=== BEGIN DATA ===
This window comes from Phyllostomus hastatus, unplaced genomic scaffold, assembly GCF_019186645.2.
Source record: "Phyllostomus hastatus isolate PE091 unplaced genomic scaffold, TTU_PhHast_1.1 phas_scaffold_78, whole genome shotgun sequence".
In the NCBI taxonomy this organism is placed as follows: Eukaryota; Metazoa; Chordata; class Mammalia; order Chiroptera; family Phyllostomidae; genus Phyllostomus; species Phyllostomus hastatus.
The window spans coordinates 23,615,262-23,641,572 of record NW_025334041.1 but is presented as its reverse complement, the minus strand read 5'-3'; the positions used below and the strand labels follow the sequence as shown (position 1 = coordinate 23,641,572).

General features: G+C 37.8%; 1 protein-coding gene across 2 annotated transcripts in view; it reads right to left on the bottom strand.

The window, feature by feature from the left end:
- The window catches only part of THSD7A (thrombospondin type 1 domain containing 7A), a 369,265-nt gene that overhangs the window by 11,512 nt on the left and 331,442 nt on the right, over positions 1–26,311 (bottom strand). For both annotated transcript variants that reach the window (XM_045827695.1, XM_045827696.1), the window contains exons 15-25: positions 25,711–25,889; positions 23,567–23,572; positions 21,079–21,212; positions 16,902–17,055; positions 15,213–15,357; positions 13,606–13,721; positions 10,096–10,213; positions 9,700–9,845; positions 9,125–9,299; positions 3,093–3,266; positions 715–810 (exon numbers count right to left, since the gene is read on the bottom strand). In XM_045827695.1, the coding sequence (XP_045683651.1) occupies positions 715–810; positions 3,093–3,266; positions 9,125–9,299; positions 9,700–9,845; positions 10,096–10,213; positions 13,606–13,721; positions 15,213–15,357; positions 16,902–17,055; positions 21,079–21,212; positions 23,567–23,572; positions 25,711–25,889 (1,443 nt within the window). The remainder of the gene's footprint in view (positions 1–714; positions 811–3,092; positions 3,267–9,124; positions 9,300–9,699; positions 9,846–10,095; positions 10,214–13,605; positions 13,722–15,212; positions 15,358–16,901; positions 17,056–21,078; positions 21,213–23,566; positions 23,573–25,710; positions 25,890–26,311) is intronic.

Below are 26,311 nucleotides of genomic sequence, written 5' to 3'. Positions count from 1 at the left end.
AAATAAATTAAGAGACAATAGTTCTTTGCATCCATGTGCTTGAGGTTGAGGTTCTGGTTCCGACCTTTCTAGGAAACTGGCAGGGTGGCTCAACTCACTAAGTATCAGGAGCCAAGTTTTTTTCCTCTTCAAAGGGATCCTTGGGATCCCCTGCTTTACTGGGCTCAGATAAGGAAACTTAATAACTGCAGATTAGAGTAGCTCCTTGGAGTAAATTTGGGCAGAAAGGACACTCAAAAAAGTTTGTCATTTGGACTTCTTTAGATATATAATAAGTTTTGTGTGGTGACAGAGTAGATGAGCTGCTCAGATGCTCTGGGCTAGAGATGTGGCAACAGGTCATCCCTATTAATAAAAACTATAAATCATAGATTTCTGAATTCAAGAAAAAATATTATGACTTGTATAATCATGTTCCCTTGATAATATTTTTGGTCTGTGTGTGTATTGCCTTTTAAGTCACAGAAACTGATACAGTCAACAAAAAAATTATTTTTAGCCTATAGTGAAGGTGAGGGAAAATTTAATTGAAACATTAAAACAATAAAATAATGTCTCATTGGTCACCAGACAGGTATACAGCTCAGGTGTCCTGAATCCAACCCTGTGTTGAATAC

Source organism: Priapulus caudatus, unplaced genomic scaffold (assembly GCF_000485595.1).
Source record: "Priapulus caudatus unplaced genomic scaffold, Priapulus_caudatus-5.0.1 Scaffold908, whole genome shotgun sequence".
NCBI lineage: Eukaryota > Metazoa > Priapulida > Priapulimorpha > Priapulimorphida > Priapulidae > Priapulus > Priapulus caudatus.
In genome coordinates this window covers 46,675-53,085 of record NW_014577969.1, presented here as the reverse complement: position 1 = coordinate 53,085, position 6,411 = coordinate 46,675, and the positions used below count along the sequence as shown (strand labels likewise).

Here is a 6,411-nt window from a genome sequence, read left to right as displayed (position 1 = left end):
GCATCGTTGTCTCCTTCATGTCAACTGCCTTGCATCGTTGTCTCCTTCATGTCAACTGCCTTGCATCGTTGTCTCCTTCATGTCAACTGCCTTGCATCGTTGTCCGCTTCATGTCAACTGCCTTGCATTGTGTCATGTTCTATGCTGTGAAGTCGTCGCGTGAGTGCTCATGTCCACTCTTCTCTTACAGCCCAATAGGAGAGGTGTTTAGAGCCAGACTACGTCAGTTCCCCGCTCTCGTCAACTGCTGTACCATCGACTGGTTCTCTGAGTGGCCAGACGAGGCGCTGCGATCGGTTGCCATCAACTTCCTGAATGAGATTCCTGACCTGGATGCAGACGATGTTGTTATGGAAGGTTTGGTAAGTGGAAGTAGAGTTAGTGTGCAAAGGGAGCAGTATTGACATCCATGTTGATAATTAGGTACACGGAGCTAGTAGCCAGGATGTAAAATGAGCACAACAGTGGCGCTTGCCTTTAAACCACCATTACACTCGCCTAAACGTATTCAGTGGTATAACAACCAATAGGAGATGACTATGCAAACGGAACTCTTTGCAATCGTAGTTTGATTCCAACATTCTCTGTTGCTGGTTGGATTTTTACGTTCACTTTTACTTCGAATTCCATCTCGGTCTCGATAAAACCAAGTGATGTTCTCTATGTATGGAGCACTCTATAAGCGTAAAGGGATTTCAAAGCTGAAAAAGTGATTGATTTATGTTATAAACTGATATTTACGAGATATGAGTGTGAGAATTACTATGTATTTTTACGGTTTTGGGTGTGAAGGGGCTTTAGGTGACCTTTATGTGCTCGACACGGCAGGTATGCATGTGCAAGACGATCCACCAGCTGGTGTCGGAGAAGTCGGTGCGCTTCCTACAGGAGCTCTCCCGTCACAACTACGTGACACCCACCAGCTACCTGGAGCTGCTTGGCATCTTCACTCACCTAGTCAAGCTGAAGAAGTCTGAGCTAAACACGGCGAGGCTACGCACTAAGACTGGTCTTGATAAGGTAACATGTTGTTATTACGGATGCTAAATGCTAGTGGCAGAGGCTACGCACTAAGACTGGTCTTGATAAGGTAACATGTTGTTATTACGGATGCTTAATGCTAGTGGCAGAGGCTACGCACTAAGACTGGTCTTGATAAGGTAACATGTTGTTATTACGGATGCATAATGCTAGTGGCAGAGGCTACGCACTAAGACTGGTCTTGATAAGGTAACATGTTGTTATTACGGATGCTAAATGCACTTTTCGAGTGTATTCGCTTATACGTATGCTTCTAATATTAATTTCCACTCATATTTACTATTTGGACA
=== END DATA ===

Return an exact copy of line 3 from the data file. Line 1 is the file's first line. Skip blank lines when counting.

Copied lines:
In the NCBI taxonomy this organism is placed as follows: Eukaryota; Metazoa; Chordata; class Mammalia; order Chiroptera; family Phyllostomidae; genus Phyllostomus; species Phyllostomus hastatus.